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Jewish World Review
Jan. 4, 2004
/ 24 Teves, 5765
Newspaper sale$ decline should be blamed on the journos
The best editor in America today isn't a journalist. He's Glenn Harlan
Reynolds, a law professor at the University of Tennessee, also known as the
"Instapundit." He's endangering my livelihood.
I used to say that I was in a declining industry, but fortunately, I was
declining faster than it was. Now I'm not so sure.
Last year was a lousy year for newspapers. Circulation was stagnant, or
dropped, at two thirds of all dailies in America, including such biggies as
the Washington Post, the Chicago Tribune, and the Los Angeles Times, where
readership is in free fall.
Most years recently have been bad years for newspapers. In 1950, 123
percent of households subscribed to a newspaper. (One household in five
subscribed to more than one paper.) Today the figure is less than 53
Circulation declines may be larger than these numbers indicate. Four big
newspapers the Chicago Sun Times, the Dallas Morning News, Long Island's
Newsday, and the Spanish language newspaper Hoy have admitted supplying
bogus numbers to the Audit Bureau of Circulation.
The evening newscasts on network television have been losing viewers even
faster than newspapers have been shedding readers. Audiences for the
nightly news on ABC, NBC and CBS have fallen 59 percent from their peak in
1969. At dinner time in 1980, 75 percent of all television sets in use were
tuned to one of the three nightly newscasts. Last year, barely more than
one in five were.
Worse times are head. Senior citizens are, by far, the most reliable
newspaper readers and watchers of broadcast television news. The younger
people get, the less likely they are to subscribe to newspapers or watch Dan
or Peter or Brian. When our current crop of seniors dies off in five or ten
years, we're going to be in a world of hurt.
We have a technological problem. The "news cycle" is now 24/7. Because of
production and distribution costs, it's impractical to put out a newspaper
more than once a day. This means that much of what we report as "news" is
really "olds" to that portion of our subscribers who watch television,
listen to radio, or go online.
The broadcast networks which exist chiefly to provide entertainment are used to providing us with news at a time that is convenient to them, a
half hour in the early evening. The cable news networks provide news
updates constantly throughout the day and well into the night.
If our only problem were technological, newspapers would still be in pretty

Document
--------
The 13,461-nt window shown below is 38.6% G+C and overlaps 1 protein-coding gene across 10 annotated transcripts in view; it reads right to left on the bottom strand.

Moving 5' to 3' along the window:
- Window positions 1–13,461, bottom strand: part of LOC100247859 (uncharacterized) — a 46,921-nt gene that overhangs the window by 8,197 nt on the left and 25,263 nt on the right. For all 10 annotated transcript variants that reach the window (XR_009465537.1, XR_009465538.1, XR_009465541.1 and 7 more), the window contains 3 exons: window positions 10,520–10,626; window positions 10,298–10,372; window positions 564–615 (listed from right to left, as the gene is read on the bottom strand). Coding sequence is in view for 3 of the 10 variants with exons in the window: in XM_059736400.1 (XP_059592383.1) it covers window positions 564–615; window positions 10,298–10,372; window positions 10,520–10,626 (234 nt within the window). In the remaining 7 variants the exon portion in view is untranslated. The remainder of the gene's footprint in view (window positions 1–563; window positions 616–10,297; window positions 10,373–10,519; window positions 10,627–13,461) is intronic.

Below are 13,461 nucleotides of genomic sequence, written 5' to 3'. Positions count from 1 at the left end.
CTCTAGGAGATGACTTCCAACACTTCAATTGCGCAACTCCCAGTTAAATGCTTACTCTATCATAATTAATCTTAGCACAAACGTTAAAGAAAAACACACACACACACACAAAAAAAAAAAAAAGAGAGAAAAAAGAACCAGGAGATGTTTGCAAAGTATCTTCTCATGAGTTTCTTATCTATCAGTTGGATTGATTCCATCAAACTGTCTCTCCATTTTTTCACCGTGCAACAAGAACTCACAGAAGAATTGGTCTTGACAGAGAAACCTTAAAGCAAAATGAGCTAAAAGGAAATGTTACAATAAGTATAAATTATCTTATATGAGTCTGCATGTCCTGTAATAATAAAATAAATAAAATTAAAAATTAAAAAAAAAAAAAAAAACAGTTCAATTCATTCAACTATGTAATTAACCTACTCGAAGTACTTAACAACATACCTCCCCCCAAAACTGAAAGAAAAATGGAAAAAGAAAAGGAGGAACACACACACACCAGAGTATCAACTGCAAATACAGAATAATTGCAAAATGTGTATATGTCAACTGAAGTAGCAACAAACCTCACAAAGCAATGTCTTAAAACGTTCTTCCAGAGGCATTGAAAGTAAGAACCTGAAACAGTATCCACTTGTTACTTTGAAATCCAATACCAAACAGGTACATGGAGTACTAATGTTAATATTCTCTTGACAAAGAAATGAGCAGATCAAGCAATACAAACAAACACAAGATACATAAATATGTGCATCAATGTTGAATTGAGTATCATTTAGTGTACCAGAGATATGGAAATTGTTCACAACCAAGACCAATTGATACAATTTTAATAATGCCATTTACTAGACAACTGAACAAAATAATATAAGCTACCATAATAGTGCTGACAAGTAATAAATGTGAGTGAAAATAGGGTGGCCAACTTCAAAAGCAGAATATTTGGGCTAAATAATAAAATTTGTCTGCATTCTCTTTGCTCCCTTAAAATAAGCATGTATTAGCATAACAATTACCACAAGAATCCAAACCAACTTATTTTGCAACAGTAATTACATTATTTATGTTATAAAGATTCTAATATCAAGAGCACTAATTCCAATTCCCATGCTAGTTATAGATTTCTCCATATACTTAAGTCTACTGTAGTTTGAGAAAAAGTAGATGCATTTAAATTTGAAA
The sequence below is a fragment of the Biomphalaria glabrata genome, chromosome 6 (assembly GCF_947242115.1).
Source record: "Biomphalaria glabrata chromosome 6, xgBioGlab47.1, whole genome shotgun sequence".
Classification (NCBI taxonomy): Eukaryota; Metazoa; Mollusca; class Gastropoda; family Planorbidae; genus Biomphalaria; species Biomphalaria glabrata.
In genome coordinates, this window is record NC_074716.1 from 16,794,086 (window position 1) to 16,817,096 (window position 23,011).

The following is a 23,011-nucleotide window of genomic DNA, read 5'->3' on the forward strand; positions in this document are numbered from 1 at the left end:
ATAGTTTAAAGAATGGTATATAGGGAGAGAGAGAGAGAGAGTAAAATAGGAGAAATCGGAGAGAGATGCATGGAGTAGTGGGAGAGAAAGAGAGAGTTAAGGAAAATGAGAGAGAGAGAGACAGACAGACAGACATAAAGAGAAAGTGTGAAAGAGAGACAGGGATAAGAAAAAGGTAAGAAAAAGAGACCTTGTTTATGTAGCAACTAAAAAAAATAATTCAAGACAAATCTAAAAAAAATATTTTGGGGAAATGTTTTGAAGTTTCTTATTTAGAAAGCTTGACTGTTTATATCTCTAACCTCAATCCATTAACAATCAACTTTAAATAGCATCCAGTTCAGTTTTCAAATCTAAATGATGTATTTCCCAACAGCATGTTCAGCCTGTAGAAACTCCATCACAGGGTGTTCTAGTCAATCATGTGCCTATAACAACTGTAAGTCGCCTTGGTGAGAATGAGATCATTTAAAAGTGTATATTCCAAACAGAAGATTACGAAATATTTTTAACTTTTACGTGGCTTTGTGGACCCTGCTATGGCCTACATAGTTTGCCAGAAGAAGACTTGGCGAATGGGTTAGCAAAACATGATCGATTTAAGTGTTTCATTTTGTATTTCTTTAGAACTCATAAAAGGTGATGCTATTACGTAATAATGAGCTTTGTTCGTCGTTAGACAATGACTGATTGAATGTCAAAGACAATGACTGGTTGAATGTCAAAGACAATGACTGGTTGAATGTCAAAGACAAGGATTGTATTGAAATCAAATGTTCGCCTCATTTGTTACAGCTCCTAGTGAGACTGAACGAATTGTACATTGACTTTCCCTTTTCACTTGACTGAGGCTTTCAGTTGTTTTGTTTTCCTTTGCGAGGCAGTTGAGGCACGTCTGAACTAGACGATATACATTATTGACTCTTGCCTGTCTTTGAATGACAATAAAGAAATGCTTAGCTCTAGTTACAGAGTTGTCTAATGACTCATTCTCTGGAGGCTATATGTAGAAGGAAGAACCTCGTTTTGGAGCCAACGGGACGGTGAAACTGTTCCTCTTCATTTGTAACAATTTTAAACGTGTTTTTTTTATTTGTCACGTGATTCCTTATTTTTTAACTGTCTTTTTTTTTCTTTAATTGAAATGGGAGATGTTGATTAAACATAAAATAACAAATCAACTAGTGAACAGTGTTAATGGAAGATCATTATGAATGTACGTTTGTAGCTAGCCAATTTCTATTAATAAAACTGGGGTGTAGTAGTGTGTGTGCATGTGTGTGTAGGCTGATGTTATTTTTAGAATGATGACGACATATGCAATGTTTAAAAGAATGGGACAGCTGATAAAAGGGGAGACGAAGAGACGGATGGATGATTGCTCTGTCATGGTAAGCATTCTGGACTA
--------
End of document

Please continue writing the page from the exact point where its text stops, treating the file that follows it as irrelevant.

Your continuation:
good shape. Radio and television deprived us of the ability to give you
breaking news first. But since all you can get in a couple of minutes on the
hour and half hour is the headlines, and all the copy in a half hour
television newscast would barely fill a single newspaper column, we still
had a large lead in providing depth and context to the news.
That's where our trust problem kicks in. Journalists rank near the bottom
of the professions in honesty and ethical standards, according to Gallup's
annual survey. Last year, only 21 percent of respondents said newspaper
reporters had high or very high ethical standards.
An awful lot of you don't trust us to get our facts straight, to tell both
sides of the story, or to put the news in context. For that, more and more
of you are turning to web logs, or "blogs." There were hardly any blogs
five years ago. There are more than four million today. There could be
eight million by the next election.
Blogs provided you with information we in the "mainstream" media didn't want
you to have, such as John Kerry's "Christmas in Cambodia," and the fact that
the documents on which Dan Rather and CBS were relying for a hit piece on
President Bush's National Guard service were forgeries.
Journalists tend not to like bloggers, because they report on errors we
make. Dan Rather and former New York Times editor Howell Raines are
unemployed chiefly because of the vigilance and tenacity of bloggers. (We
journalists rarely turn the spotlights we use on business leaders and
government officials on ourselves.)
People who work at journalism full time ought to be able to do a better job
of it than people for whom it is a hobby. But that's not going to happen as
long as we "professional" journalists ignore stories we don't like and try
to hide our mistakes. We think of ourselves as "gatekeepers." But there is
not much future in being a gatekeeper when the walls are down.
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JWR contributor Jack Kelly, a former Marine and Green Beret, was a
deputy assistant secretary of the Air Force in the Reagan
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